This column will appear biweekly Submit your questions to Mr. Toothy by writing to

Question:    Dear Mr. Toothy,
What are cavities and why is there such a big hoopla about them?
Alex, age 7.

Answer:    Dear Alex,
Cavities are unwanted holes in teeth that will sooner or later cause the teeth to breakdown and become useless to their owner. Can you imagine eating and smiling without teeth? Not only that, teeth with cavities in them can cause pain and keep you from going to school or doing all the fun things.

A cavity is made by plaque which is a mushy mess of left-over foods and drinks that are stuck on teeth.The germs living in our mouth (Strep. Mutans—they do sound like aliens but they are real) eat this plaque and turn it into acid, which then melt and make holes in the tooth. The germs particularly love sugary foods and drinks.

Question:    Dear Mr. Toothy,
I think that cavity germs are eeky. How do I get rid of them?
Julia, age 3.

Answer:    Dear Julia,
Here is the secret to getting rid of those cavity germs.

  • Brush and floss your teeth after breakfast and before bedtime everyday. Have a grown-up help you reach those back teeth with the toothbrush and floss.
  • Use a fluoride toothpaste (germs don’t like the taste of fluoride) but learn to spit it out as you brush.
  • Only get sweet drinks and candies at special times like parties, then brush your teeth or drink water right after you have the sweets. Throw away candies like lollipop, gummies, fruit roll-ups, and go easy on juices and dried chewy fruits. Eat lots of crunchy veggies and fruits.
  • Visit your dentist often for check-ups and to get more ideas on how to get rid of cavity germs.

Question:    Dear Mr. Toothy,
My mom says water and milk are the best drinks for my body and my teeth. Is it true?
Raymond, age 2.

Answer:    Dear Raymond,
Your mom is right. Milk gives your body lots of calcium to help your bones grow. Water does not have sugar and helps your body get rid of toxic stuff. Milk is great when you drink it for breakfast, lunch and dinner, but be careful not to drink it after you have brushed or during the night when you are thirsty. At night, your mouth dries out, and the little of milk that stayed on your teeth can feed the cavity germs. If you are really thirsty, water is always great.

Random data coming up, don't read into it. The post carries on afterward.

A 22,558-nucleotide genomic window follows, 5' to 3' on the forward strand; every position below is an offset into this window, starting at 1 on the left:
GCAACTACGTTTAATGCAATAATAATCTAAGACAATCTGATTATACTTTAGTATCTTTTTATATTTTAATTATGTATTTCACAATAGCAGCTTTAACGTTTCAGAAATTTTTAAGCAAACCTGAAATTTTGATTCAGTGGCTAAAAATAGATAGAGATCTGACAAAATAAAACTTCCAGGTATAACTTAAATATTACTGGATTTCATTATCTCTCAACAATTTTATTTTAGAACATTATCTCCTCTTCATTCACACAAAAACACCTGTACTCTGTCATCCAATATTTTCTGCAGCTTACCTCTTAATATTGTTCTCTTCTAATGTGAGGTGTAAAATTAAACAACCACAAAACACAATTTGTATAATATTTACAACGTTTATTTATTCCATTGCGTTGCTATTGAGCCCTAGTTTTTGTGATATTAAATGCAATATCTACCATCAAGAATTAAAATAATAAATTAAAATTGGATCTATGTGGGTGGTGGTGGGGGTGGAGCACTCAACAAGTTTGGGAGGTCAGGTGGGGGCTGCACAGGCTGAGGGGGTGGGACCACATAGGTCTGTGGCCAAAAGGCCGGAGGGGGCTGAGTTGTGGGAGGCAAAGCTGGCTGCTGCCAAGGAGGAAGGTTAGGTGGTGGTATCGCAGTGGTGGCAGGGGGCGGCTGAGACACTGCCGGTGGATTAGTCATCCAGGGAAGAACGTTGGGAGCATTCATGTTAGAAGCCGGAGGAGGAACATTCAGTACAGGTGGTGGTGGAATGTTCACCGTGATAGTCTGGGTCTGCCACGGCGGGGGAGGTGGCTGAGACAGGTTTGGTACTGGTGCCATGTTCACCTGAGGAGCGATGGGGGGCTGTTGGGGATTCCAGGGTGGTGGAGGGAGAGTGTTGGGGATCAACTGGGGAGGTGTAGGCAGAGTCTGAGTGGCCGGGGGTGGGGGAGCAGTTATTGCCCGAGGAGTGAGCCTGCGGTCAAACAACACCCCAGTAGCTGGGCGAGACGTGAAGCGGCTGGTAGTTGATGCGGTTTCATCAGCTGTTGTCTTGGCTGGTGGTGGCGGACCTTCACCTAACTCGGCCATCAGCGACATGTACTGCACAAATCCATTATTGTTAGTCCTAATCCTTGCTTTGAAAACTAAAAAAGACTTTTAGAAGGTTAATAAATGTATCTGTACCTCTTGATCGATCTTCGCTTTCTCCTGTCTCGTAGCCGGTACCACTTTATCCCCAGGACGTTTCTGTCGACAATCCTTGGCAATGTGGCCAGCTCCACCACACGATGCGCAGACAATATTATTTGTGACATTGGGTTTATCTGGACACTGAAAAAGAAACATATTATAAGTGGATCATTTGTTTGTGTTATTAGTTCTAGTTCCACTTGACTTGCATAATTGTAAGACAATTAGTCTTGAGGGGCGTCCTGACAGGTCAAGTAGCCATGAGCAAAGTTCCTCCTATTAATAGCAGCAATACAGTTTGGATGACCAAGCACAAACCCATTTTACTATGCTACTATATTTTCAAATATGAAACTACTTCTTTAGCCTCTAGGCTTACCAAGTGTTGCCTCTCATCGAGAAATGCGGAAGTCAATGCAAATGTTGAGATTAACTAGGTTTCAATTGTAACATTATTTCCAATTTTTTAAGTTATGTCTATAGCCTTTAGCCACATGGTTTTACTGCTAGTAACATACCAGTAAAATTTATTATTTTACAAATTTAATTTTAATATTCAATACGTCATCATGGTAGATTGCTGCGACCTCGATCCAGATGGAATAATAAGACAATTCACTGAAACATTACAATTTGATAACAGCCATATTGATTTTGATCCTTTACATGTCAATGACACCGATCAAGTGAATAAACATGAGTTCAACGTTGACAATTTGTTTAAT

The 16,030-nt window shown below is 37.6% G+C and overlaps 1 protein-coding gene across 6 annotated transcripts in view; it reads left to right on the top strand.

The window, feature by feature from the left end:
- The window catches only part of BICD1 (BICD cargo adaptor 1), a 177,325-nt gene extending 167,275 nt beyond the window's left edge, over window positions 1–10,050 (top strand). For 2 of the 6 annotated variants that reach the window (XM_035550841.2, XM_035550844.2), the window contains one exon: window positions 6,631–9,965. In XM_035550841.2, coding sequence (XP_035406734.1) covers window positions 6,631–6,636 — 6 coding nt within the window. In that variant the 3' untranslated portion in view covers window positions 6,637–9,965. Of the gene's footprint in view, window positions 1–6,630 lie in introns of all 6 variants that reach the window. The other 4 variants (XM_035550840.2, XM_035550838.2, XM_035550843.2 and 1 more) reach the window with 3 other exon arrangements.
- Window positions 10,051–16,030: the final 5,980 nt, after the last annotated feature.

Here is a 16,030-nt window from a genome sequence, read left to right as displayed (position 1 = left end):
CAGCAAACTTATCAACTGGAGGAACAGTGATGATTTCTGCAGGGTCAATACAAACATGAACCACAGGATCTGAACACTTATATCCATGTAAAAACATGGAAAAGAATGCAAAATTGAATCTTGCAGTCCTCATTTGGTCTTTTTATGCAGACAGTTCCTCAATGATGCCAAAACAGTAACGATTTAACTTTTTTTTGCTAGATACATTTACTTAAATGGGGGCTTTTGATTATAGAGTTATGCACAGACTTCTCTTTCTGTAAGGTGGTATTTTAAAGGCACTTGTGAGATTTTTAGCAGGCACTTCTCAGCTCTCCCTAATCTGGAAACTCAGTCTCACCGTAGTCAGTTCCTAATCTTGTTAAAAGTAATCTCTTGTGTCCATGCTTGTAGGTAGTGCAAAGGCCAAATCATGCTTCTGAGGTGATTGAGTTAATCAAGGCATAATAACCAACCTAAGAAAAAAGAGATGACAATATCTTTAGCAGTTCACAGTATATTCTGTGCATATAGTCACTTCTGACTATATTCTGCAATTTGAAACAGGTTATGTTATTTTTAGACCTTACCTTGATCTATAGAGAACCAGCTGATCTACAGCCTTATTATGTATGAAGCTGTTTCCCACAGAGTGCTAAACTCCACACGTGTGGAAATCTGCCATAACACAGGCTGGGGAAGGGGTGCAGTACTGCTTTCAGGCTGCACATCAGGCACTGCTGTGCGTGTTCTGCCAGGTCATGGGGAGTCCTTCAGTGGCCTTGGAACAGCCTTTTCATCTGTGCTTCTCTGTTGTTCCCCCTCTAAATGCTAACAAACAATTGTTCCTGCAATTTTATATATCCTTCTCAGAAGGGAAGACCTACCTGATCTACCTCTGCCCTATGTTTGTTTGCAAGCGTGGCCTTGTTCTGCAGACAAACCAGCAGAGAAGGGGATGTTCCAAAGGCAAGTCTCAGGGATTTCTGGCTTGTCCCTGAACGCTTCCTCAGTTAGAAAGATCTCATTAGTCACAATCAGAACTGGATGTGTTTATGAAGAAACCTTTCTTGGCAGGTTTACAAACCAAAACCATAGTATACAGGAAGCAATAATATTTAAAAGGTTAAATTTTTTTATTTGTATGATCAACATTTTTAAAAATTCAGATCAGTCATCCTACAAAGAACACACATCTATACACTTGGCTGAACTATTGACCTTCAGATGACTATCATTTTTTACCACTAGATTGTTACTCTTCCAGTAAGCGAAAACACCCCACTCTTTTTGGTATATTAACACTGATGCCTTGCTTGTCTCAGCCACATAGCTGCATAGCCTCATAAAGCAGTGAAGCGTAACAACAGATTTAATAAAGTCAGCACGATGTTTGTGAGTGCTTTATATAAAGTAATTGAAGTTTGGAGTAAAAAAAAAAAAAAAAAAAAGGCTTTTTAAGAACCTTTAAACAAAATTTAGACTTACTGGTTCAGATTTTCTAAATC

Question:    Dear Mr. Toothy,
Halloween is coming and I love candies, can I eat all of them? Tom, age 5.

Answer:    Dear Tom,
Happy Halloween! This is a fun time for all children and Mr. Toothy wishes you a very spooky celebration. Remember to bring a flashlight, do not go into a stranger’s house, and say thank you. Try to give all the sticky and chewy candies to your parents (they will know what to do with the candies). Keep the chocolate and other candies that can melt quickly. Make sure you floss, brush your teeth, and rinse with a fluoride rinse before bed. Your teeth will thank you for it.

Question:    Dear Mr. Toothy,
Why do I need to floss? Kate, age 4.

Answer:    Dear Kate,
As you grow, your teeth move closer together (they are a chummy bunch, aren’t they?). When teeth are tight, food and plaque can get stuck in between. Your toothbrush is too big to reach the food between the teeth and cavities can form there. Flossing every night removes the food and prevents cavities between your teeth.

Question:    Dear Mr. Toothy,
Is it ok if I eat all the toothpaste? Bobby, age 3.

Answer:    Dear Bobby,
Toothpaste is great for your teeth, but not so great for your tummy or your body. Swallowing too much toothpaste can make you sick and throw up. The fluoride in the toothpaste can cause yellow and white stains on your permanent teeth. So make sure that you learn how to spit out when you brush. Always have mom or dad give squirt out the toothpaste for you.